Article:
CONCLUSION: Robotic cholecystectomy using new port sites on the low abdominal area can be safely and efficiently performed, with sufficient patient satisfaction.
PMCID: PMC3662947  PMID: 23716987
Robotic cholecystectomy; Port sites; Operation time; Abdominal area; Gallbladder disease
3.  Endoscopic large-balloon dilation alone versus endoscopic sphincterotomy plus large-balloon dilation for the treatment of large bile duct stones 
BMC Gastroenterology  2013;13:15.
Endoscopic sphincterotomy (EST) combined with large-balloon dilation (LBD) has been proposed as an alternative to manage large bile duct stones. However, recent reports indicate that LBD without EST may be safe and effective in this setting.
One hundred thirty-one patients with large common bile duct (CBD) stones 12 mm in size or larger underwent LBD alone (n = 62) or EST plus LBD (n = 69) for lithotripsy. The therapeutic outcome and complications were reviewed and compared.
There were no differences between the two groups with regard to age, size and number of stones, or bile duct diameter. The LBD alone group (mean age, 70.4 years) and the EST plus LBD group (mean age, 68.2 years) had similar outcomes in terms of overall successful stone removal (96.8% vs. 95.7%, P = 0.738) and complete stone removal without the need for mechanical lithotripsy (80.6% vs. 73.9%, P = 0.360). Complications in the LBD alone and EST plus LBD groups were as follows: pancreatitis (6.5% vs. 4.3%, P = 0.593), impaction of basket and stone (0% vs. 1.4%, P = 0.341), and perforation (0% vs. 1.4%, P = 0.341).
LBD alone may be a simple, safe, and effective alternative to EST plus LBD in relatively aged patients with large CBD stones, and it can simplify the procedure compared with EST plus LBD.
PMCID: PMC3556067  PMID: 23324454
Common bile duct stones; Endoscopic sphincterotomy; Large-balloon dilation
4.  A Comparative Study on the Efficacy of Covered Metal Stent and Plastic Stent in Unresectable Malignant Biliary Obstruction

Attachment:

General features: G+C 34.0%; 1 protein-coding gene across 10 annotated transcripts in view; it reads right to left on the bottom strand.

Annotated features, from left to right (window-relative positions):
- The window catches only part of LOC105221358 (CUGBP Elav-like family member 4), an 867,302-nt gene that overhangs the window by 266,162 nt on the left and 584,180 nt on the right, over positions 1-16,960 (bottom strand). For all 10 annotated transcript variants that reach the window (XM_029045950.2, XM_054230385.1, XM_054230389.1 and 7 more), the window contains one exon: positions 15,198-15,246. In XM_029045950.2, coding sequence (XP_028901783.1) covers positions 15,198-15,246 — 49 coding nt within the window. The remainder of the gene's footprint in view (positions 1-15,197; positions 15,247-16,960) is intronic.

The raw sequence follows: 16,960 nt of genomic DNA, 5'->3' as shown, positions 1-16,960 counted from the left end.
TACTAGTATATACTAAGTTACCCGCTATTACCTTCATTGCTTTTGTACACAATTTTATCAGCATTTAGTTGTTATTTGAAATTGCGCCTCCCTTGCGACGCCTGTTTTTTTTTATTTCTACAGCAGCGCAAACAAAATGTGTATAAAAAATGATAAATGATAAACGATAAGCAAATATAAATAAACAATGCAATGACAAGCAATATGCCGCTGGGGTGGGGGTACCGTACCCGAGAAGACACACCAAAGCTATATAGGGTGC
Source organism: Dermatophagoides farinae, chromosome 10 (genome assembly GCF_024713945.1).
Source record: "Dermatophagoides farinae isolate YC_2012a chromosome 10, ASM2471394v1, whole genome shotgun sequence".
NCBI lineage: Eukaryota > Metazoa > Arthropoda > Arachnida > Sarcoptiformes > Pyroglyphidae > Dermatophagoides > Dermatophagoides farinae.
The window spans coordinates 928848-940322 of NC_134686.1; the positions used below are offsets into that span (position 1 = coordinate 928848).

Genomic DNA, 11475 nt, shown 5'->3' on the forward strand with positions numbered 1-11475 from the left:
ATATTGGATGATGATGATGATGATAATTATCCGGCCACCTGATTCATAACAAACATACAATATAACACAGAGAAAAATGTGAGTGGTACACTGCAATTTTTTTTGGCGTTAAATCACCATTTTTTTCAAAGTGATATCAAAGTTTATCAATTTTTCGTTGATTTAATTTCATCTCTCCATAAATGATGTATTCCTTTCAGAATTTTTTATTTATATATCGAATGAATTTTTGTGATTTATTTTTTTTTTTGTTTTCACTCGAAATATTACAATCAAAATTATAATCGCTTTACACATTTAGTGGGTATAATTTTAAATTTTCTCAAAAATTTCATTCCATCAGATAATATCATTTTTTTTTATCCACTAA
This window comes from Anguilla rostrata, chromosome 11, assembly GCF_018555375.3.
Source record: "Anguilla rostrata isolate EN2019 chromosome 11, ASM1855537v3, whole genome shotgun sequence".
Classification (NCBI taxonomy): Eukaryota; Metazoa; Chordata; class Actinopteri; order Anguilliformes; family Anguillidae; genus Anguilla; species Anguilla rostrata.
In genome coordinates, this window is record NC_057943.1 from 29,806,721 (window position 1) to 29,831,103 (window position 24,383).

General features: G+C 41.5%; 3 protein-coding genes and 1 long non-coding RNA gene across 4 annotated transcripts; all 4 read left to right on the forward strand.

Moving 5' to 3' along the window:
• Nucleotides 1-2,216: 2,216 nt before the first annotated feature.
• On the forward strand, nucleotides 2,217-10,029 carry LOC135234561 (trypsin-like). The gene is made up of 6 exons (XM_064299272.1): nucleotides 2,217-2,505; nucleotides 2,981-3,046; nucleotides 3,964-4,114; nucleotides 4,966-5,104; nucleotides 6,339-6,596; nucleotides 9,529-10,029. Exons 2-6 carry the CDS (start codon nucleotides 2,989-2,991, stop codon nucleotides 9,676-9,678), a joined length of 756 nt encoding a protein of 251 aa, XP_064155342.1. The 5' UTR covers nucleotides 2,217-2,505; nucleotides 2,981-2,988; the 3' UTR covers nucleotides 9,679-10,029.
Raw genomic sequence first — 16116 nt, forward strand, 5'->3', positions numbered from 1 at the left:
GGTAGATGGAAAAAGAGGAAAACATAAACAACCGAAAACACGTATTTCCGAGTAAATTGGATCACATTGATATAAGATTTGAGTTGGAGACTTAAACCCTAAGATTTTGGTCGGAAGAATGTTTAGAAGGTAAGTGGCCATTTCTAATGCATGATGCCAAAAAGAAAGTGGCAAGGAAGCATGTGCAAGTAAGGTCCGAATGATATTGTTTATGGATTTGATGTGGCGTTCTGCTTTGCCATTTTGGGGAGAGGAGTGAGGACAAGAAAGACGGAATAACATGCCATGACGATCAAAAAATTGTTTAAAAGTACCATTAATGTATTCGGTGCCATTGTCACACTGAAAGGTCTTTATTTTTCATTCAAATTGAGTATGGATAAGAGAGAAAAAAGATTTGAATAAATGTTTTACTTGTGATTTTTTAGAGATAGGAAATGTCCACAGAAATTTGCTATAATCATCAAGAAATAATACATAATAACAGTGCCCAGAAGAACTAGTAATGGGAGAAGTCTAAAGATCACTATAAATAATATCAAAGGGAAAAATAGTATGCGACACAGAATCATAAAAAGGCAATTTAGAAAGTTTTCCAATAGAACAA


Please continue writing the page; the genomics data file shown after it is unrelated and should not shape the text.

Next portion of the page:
Clinical Endoscopy  2012;45(1):78-83.
The placement of self expandable metal stent (SEMS) is one of the palliative therapeutic options for patients with unresectable malignant biliary obstruction. The aim of this study was to compare the effectiveness of a covered SEMS versus the conventional plastic stent.
We retrospectively evaluated 44 patients with unresectable malignant biliary obstruction who were treated with a covered SEMS (21 patients) or a plastic stent (10 Fr, 23 patients). We analyzed the technical success rate, functional success rate, early complications, late complications, stent patency and survival rate.
There was one case in the covered SEMS group that had failed technically, but was corrected successfully using lasso. Functional success rates were 90.5% in the covered SEMS group and 91.3% in the plastic stent group. There was no difference in early complications between the two groups. Median patency of the stent was significantly prolonged in patients who had a covered SEMS (233.6 days) compared with those who had a plastic stent (94.6 days) (p=0.006). During the follow-up period, stent occlusion occurred in 11 patients of the covered SEMS group. Mean survival showed no significant difference between the two groups (covered SEMS group, 236.9 days; plastic stent group, 222.3 days; p=0.182).
The patency of the covered SEMS was longer than that of the plastic stent and the lasso of the covered SEMS was available for repositioning of the stent.